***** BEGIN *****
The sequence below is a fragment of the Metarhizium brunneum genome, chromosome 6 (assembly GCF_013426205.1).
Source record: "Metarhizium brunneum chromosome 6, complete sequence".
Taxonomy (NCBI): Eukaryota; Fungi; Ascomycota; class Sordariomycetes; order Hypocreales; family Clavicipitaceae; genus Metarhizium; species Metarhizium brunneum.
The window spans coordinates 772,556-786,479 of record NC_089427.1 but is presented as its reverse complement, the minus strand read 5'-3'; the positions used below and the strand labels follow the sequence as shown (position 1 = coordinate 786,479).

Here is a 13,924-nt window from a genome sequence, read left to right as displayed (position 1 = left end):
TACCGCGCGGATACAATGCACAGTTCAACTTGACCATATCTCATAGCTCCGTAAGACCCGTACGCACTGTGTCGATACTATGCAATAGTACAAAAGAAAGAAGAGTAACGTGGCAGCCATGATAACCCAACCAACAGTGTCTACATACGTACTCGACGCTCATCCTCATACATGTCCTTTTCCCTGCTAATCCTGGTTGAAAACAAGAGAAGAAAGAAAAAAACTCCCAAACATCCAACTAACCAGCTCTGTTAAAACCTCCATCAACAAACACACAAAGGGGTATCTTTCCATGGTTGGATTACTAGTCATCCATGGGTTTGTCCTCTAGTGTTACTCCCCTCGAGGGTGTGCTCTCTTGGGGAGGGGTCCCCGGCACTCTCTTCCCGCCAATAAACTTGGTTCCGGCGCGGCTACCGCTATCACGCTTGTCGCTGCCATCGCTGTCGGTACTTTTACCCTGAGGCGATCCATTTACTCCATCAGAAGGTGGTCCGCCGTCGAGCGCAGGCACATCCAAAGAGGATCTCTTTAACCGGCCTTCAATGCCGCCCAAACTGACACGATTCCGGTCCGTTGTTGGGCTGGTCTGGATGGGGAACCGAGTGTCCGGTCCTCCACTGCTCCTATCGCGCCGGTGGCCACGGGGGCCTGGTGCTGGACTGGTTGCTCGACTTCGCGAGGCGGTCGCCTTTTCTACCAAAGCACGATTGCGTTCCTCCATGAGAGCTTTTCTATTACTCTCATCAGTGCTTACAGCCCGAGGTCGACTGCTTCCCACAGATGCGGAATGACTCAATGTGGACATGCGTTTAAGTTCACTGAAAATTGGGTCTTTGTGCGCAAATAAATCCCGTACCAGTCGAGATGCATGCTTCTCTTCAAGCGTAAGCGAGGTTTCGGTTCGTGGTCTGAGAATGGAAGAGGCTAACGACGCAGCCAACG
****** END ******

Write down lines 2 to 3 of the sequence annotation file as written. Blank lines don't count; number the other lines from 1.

Source record: "Metarhizium brunneum chromosome 6, complete sequence".
Taxonomy (NCBI): Eukaryota; Fungi; Ascomycota; class Sordariomycetes; order Hypocreales; family Clavicipitaceae; genus Metarhizium; species Metarhizium brunneum.